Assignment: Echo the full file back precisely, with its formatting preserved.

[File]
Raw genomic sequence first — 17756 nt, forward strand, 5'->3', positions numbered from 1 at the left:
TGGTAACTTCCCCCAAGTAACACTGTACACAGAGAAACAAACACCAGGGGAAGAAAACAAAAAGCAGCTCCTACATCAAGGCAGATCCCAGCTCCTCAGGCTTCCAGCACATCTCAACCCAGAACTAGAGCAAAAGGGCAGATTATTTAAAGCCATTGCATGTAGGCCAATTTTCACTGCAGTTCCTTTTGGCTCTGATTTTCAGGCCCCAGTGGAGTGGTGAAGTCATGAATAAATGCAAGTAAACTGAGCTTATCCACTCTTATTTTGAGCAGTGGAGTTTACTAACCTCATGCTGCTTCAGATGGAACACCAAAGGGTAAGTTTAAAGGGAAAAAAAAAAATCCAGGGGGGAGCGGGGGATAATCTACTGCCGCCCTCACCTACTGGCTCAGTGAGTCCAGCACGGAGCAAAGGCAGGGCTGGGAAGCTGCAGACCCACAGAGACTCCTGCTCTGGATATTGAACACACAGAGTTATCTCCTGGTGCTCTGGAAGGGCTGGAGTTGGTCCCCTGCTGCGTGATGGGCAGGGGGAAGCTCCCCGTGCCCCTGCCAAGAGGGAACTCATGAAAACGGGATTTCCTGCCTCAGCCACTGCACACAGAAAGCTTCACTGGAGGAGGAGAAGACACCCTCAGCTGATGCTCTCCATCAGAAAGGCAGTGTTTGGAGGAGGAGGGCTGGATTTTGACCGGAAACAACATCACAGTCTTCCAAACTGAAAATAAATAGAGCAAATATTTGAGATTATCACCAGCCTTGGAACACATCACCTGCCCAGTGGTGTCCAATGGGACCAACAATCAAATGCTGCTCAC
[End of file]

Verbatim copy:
Raw genomic sequence first — 17756 nt, forward strand, 5'->3', positions numbered from 1 at the left:
TGGTAACTTCCCCCAAGTAACACTGTACACAGAGAAACAAACACCAGGGGAAGAAAACAAAAAGCAGCTCCTACATCAAGGCAGATCCCAGCTCCTCAGGCTTCCAGCACATCTCAACCCAGAACTAGAGCAAAAGGGCAGATTATTTAAAGCCATTGCATGTAGGCCAATTTTCACTGCAGTTCCTTTTGGCTCTGATTTTCAGGCCCCAGTGGAGTGGTGAAGTCATGAATAAATGCAAGTAAACTGAGCTTATCCACTCTTATTTTGAGCAGTGGAGTTTACTAACCTCATGCTGCTTCAGATGGAACACCAAAGGGTAAGTTTAAAGGGAAAAAAAAAAATCCAGGGGGGAGCGGGGGATAATCTACTGCCGCCCTCACCTACTGGCTCAGTGAGTCCAGCACGGAGCAAAGGCAGGGCTGGGAAGCTGCAGACCCACAGAGACTCCTGCTCTGGATATTGAACACACAGAGTTATCTCCTGGTGCTCTGGAAGGGCTGGAGTTGGTCCCCTGCTGCGTGATGGGCAGGGGGAAGCTCCCCGTGCCCCTGCCAAGAGGGAACTCATGAAAACGGGATTTCCTGCCTCAGCCACTGCACACAGAAAGCTTCACTGGAGGAGGAGAAGACACCCTCAGCTGATGCTCTCCATCAGAAAGGCAGTGTTTGGAGGAGGAGGGCTGGATTTTGACCGGAAACAACATCACAGTCTTCCAAACTGAAAATAAATAGAGCAAATATTTGAGATTATCACCAGCCTTGGAACACATCACCTGCCCAGTGGTGTCCAATGGGACCAACAATCAAATGCTGCTCAC